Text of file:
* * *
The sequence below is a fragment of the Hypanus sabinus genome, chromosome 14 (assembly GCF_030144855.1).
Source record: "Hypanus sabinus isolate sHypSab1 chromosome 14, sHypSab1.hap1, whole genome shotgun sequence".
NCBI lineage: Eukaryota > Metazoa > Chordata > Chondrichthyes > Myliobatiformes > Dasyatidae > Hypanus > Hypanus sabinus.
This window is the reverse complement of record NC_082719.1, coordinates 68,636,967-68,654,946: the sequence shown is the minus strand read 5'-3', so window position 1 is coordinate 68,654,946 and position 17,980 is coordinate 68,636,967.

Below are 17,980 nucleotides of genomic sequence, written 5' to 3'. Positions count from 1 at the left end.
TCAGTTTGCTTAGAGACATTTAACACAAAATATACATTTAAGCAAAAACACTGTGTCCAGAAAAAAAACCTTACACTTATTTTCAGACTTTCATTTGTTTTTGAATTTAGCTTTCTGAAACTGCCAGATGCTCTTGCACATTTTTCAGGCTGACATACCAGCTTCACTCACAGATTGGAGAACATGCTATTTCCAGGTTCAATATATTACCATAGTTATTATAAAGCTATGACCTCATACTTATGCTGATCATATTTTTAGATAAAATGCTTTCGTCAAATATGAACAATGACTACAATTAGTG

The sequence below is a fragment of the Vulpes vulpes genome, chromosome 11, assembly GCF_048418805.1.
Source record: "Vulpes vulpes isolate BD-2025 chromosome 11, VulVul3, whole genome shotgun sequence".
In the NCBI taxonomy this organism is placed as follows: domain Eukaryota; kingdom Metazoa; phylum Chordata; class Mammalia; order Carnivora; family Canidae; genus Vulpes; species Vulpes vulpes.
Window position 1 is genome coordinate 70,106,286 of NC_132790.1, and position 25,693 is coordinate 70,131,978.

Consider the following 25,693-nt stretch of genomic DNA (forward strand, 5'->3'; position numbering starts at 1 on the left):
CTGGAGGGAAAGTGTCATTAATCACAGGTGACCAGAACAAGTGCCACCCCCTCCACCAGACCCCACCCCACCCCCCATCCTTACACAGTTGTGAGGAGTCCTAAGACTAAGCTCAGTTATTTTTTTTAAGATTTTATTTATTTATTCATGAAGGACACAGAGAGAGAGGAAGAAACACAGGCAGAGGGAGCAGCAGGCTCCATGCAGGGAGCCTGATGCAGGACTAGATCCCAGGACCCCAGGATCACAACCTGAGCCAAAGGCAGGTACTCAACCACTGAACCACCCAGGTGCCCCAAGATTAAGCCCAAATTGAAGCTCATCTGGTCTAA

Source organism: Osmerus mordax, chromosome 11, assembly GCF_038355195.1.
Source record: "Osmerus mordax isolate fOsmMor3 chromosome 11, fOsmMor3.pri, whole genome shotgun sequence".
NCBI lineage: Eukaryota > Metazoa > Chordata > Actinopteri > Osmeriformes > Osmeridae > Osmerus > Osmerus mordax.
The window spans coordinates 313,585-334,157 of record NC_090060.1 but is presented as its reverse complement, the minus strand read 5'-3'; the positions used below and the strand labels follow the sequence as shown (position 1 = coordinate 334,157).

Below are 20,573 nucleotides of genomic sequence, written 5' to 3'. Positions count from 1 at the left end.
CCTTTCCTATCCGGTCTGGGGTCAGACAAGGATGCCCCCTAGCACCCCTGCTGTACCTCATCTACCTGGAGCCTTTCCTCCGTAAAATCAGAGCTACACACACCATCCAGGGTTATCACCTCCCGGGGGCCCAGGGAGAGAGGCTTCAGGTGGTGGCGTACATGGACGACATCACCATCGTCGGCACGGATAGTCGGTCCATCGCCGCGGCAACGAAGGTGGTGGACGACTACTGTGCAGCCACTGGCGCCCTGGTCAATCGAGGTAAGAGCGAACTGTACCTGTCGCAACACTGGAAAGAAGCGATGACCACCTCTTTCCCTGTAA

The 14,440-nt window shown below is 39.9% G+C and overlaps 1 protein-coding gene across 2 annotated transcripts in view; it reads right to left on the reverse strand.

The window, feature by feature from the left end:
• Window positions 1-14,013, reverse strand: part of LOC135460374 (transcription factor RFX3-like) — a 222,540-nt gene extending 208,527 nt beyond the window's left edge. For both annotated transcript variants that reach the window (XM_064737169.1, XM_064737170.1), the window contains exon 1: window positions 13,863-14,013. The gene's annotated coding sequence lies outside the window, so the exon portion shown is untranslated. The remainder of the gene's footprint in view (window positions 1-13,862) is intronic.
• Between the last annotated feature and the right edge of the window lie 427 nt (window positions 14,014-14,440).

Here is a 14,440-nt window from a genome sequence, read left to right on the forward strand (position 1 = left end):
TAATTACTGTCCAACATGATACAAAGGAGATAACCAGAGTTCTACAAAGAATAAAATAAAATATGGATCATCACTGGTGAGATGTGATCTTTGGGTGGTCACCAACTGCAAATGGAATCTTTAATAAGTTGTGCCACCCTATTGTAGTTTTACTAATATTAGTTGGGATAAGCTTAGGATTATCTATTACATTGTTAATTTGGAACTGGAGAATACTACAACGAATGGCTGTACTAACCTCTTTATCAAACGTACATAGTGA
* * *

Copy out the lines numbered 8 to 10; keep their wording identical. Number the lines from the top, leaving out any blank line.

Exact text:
Source record: "Vulpes vulpes isolate BD-2025 chromosome 11, VulVul3, whole genome shotgun sequence".
In the NCBI taxonomy this organism is placed as follows: domain Eukaryota; kingdom Metazoa; phylum Chordata; class Mammalia; order Carnivora; family Canidae; genus Vulpes; species Vulpes vulpes.
Window position 1 is genome coordinate 70,106,286 of NC_132790.1, and position 25,693 is coordinate 70,131,978.